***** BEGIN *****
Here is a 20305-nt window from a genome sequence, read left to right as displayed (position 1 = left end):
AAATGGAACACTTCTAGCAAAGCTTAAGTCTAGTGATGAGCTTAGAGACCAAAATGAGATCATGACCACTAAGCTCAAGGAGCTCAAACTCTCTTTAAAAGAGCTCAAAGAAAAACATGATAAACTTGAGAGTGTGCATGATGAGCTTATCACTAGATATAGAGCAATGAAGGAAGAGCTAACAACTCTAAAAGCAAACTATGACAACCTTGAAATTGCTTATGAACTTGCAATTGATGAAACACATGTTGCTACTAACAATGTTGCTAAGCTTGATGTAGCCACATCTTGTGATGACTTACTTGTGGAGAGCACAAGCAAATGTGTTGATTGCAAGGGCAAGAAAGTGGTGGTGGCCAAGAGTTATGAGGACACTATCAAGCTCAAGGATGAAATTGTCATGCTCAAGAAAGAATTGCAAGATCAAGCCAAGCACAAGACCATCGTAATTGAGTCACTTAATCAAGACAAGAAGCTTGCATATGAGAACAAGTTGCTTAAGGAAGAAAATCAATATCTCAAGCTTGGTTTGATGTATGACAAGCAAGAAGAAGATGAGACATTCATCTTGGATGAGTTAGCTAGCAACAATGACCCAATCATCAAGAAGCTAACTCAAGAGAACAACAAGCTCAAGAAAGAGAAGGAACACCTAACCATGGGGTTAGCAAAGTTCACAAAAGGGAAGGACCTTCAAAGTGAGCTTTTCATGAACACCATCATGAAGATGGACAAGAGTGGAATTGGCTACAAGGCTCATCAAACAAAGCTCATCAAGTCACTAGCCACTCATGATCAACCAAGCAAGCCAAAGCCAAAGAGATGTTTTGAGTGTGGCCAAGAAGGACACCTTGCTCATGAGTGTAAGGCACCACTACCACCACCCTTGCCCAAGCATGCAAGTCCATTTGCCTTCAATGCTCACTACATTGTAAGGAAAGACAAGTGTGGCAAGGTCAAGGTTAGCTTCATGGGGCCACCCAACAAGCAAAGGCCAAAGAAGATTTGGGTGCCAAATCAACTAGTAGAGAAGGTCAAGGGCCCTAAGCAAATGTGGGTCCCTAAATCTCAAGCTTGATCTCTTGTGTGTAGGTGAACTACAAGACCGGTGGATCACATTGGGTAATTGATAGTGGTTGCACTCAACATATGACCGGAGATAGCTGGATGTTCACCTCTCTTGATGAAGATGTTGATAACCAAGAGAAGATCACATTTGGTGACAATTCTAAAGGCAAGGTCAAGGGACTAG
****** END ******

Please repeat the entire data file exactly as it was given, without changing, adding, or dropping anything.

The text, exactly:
Here is a 20305-nt window from a genome sequence, read left to right as displayed (position 1 = left end):
AAATGGAACACTTCTAGCAAAGCTTAAGTCTAGTGATGAGCTTAGAGACCAAAATGAGATCATGACCACTAAGCTCAAGGAGCTCAAACTCTCTTTAAAAGAGCTCAAAGAAAAACATGATAAACTTGAGAGTGTGCATGATGAGCTTATCACTAGATATAGAGCAATGAAGGAAGAGCTAACAACTCTAAAAGCAAACTATGACAACCTTGAAATTGCTTATGAACTTGCAATTGATGAAACACATGTTGCTACTAACAATGTTGCTAAGCTTGATGTAGCCACATCTTGTGATGACTTACTTGTGGAGAGCACAAGCAAATGTGTTGATTGCAAGGGCAAGAAAGTGGTGGTGGCCAAGAGTTATGAGGACACTATCAAGCTCAAGGATGAAATTGTCATGCTCAAGAAAGAATTGCAAGATCAAGCCAAGCACAAGACCATCGTAATTGAGTCACTTAATCAAGACAAGAAGCTTGCATATGAGAACAAGTTGCTTAAGGAAGAAAATCAATATCTCAAGCTTGGTTTGATGTATGACAAGCAAGAAGAAGATGAGACATTCATCTTGGATGAGTTAGCTAGCAACAATGACCCAATCATCAAGAAGCTAACTCAAGAGAACAACAAGCTCAAGAAAGAGAAGGAACACCTAACCATGGGGTTAGCAAAGTTCACAAAAGGGAAGGACCTTCAAAGTGAGCTTTTCATGAACACCATCATGAAGATGGACAAGAGTGGAATTGGCTACAAGGCTCATCAAACAAAGCTCATCAAGTCACTAGCCACTCATGATCAACCAAGCAAGCCAAAGCCAAAGAGATGTTTTGAGTGTGGCCAAGAAGGACACCTTGCTCATGAGTGTAAGGCACCACTACCACCACCCTTGCCCAAGCATGCAAGTCCATTTGCCTTCAATGCTCACTACATTGTAAGGAAAGACAAGTGTGGCAAGGTCAAGGTTAGCTTCATGGGGCCACCCAACAAGCAAAGGCCAAAGAAGATTTGGGTGCCAAATCAACTAGTAGAGAAGGTCAAGGGCCCTAAGCAAATGTGGGTCCCTAAATCTCAAGCTTGATCTCTTGTGTGTAGGTGAACTACAAGACCGGTGGATCACATTGGGTAATTGATAGTGGTTGCACTCAACATATGACCGGAGATAGCTGGATGTTCACCTCTCTTGATGAAGATGTTGATAACCAAGAGAAGATCACATTTGGTGACAATTCTAAAGGCAAGGTCAAGGGACTAG